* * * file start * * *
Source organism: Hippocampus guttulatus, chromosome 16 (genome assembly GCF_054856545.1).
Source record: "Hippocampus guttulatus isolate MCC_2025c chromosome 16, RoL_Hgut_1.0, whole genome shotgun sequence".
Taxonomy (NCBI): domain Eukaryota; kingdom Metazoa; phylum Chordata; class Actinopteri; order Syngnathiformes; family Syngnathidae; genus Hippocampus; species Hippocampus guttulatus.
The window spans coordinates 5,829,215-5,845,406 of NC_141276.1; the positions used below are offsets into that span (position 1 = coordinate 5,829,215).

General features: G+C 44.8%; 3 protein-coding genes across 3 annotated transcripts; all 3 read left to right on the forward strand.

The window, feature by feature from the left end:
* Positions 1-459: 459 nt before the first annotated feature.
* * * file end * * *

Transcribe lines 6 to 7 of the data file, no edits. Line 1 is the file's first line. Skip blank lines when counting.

The window, feature by feature from the left end:
* Positions 1-459: 459 nt before the first annotated feature.